web accessibility for the blind
Apps/Software Resources Technology

Web Accessibility: How to Make Your Website More Accessible 

Web accessibility is an important step for your business. Making your website more accessible can bring in new customers and impress investors: as well as protect you from legal troubles. It’s incredibly important to ensure that your services, whatever they may be, are accessible to disabled individuals as well. This is about having empathy for the disabled and believing that they deserve access to your services, too. 

There can be consequences to not doing so as well. Since 2017, companies like Blick, Winn Dixie and Five Guys have been sued due to plaintiffs claiming Americans with Disabilities Act (ADA) violations. The rulings vary, and many of these legal scraps are not yet concluded (with Gil v. Winn Dixie being overturned in 2021, coming along the heels of other rulings that gutted disability rights). But it’s best to protect yourself, rather than worry about potential damage control down the line. 

Web accessibility is about ensuring equitable access to the internet; it’ll go a long way to show your customers and peers that you value the principles of equality and inclusion. 

So, what do you need to do to make your website accessible and ADA-compliant? 

What does “web accessibility” really mean? 

The problem with the word “accessible” is that it means many different things to different types of disabled people. A deaf person will have differing accessibility needs on a website than someone who is blind, or someone who has dyslexia. 

So you need to ask yourself: what accessibility needs exist on my website? How can I make the core offerings of my business accessible to the widest consumer base? What disabilities do I need to consider accommodating for? 

Generally speaking, you should be accommodating for all of the disabilities on this list: 

  • Deafness 
  • Dyslexia 
  • Eye strain 
  • Epilepsy 
  • Blindness 

The first four are, generally, relatively easy to adjust for. Ensure that all of your videos have closed captioning, and that customer service doesn’t require a phone call. For dyslexia and eye strain, make sure that your font size is legible and large enough (or better yet, adjustable), and that there is proper contrast between the background and the font color.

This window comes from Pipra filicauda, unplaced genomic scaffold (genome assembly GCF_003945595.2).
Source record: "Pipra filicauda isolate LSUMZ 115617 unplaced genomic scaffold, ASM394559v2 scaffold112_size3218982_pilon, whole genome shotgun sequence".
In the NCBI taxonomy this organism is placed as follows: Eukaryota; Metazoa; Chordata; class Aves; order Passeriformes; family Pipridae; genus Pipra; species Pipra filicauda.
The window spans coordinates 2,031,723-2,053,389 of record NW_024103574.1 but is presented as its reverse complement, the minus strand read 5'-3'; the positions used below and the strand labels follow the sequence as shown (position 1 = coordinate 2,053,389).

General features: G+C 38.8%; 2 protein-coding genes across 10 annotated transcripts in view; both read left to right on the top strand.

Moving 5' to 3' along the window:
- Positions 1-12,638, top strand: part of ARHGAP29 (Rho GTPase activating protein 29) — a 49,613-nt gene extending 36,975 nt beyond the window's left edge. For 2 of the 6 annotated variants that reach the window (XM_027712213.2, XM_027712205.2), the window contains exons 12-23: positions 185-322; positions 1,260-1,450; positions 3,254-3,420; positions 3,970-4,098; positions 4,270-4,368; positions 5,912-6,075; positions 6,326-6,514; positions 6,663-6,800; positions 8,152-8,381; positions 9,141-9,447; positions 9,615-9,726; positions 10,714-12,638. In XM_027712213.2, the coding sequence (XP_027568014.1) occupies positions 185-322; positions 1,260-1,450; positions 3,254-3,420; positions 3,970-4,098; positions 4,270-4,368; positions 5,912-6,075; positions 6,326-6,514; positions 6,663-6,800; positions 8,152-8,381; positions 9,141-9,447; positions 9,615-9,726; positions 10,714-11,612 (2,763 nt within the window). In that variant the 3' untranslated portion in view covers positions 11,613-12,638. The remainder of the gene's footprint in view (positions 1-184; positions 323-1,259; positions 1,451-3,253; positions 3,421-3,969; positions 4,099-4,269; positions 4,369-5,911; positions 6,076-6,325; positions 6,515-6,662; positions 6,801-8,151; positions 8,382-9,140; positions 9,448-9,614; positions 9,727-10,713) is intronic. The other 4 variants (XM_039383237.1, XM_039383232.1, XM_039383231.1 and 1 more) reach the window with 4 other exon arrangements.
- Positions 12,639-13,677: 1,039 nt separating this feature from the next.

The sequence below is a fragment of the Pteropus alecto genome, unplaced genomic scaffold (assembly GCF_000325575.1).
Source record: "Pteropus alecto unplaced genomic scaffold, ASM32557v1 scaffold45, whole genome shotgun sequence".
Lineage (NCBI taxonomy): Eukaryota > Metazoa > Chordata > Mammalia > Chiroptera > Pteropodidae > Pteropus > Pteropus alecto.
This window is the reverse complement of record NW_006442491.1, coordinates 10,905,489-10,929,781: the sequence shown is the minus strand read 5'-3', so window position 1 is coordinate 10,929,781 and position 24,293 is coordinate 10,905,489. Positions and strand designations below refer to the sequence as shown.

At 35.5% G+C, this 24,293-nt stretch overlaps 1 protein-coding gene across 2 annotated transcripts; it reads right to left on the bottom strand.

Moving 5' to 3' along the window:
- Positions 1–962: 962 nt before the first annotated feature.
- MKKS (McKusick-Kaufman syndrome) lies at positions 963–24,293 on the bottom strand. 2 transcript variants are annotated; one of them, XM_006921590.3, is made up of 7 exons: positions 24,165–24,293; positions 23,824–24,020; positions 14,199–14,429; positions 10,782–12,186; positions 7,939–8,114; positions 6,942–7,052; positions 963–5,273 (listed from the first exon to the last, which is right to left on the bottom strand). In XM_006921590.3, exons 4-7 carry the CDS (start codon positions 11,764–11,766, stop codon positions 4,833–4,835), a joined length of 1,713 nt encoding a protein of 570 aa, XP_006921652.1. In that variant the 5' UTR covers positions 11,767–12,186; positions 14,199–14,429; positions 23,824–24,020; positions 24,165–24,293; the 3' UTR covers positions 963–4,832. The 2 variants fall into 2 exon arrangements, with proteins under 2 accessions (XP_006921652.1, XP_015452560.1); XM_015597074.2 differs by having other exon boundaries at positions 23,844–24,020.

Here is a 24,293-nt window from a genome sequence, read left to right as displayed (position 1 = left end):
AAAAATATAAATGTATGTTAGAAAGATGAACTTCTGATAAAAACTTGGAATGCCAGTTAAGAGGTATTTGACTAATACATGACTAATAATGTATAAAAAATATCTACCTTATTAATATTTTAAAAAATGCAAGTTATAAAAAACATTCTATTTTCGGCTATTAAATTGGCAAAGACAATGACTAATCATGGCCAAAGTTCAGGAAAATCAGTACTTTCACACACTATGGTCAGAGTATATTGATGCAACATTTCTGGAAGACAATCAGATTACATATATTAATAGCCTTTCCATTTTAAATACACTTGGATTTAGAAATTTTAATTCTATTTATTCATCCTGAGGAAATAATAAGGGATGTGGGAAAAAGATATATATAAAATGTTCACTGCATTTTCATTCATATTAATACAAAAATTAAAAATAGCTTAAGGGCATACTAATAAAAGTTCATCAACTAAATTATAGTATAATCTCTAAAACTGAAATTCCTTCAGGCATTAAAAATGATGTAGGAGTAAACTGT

web accesibility contrast example
Example of improper vs. proper contrast.

And – I would hope this is common sense – do not include any flashing or strobing on your site, as this can trigger seizures for those with epilepsy. 

Accommodating for the blind is where you start having to do more leg work. Blind individuals use screen-reader software to navigate the internet, which allows them to navigate with the use of a keyboard. Among the most popular are JAWS, NVDA and VoiceOver. If you’re interested in hearing about the software from a first-person perspective, here is a valuable YouTube video where a lifelong user discusses her experiences with each. 

What website optimizations do you need to do for the blind? 

The answer to this question is different for everyone, depending on the purpose of your website. If you have a significant amount of image-based content, or any kind of transaction taking place online, looking at these court cases is a good place to start. 

Andrews v. Blick Art materials focused mainly on the complete reliance the site had on images, and the inhospitability of the website towards the blind. Users with visual impairments couldn’t navigate the site with screen reader software, as there was a lack of alternative text, and they couldn’t navigate pop-ups with a keyboard. 

Here’s how you can make your website accessible for the blind: 

  • Ensure that your website is navigable with the use of screen-reader software. As previously mentioned, JAWS, NVDA and VoiceOver are among the most popular options. 
  • Browse the Web Content Accessibility Guidelines (WCAG). WebAim has comprehensive guidelines on how to implement these guidelines, as well as accessibility training for not just your website, but also for webinar software, like Zoom. 
  • Look into Accessible Rich Internet Applications (ARIA) guidelines. 
  • See what the experts have to say. A11Y Collective has comprehensive accessibility guidelines and provides free articles and courses (some paid) on how to easily implement them. 
  • Test your website for accessibility. You can do so by using automated services, such as WAVE®, WebAim’s accessibility testing tool.

The bottom line

Implementing these guidelines benefits everyone, including you. Accessibility can actually enhance your SEO, because including things like alt text for your images can boost you in search results. Also, the unfortunate reality is that many overlook the blind: if you go out of your way to cater to an overlooked community, you may be able to carve out a niche customer base. Doing the work pays off.

If you’re interested in other topics relating to accessibility, a member of our sister company, Innovation Women, authored a book about captioning audio for deaf audiences

About the author

Danny Bolter

Danny Bolter is a nonbinary writer, editor, and artist. They began writing at the age of seven when they realized that they had more to say than they could ever possibly verbally express; and they began editing at the age of sixteen, when their online friends needed some fanfiction fixed up. Bolter calls the greater Boston area home, along with their muse and nemesis, their cat Coco Puffs.

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